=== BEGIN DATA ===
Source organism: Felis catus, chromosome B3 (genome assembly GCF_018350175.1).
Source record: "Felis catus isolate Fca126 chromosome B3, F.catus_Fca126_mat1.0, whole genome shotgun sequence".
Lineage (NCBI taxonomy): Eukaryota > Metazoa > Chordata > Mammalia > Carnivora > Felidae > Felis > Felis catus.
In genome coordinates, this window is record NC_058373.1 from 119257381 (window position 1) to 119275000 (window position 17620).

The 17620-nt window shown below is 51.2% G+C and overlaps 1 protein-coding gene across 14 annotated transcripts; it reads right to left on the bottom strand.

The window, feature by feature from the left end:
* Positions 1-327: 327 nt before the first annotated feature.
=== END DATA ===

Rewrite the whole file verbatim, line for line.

Source organism: Felis catus, chromosome B3 (genome assembly GCF_018350175.1).
Source record: "Felis catus isolate Fca126 chromosome B3, F.catus_Fca126_mat1.0, whole genome shotgun sequence".
Lineage (NCBI taxonomy): Eukaryota > Metazoa > Chordata > Mammalia > Carnivora > Felidae > Felis > Felis catus.
In genome coordinates, this window is record NC_058373.1 from 119257381 (window position 1) to 119275000 (window position 17620).

The 17620-nt window shown below is 51.2% G+C and overlaps 1 protein-coding gene across 14 annotated transcripts; it reads right to left on the bottom strand.

The window, feature by feature from the left end:
* Positions 1-327: 327 nt before the first annotated feature.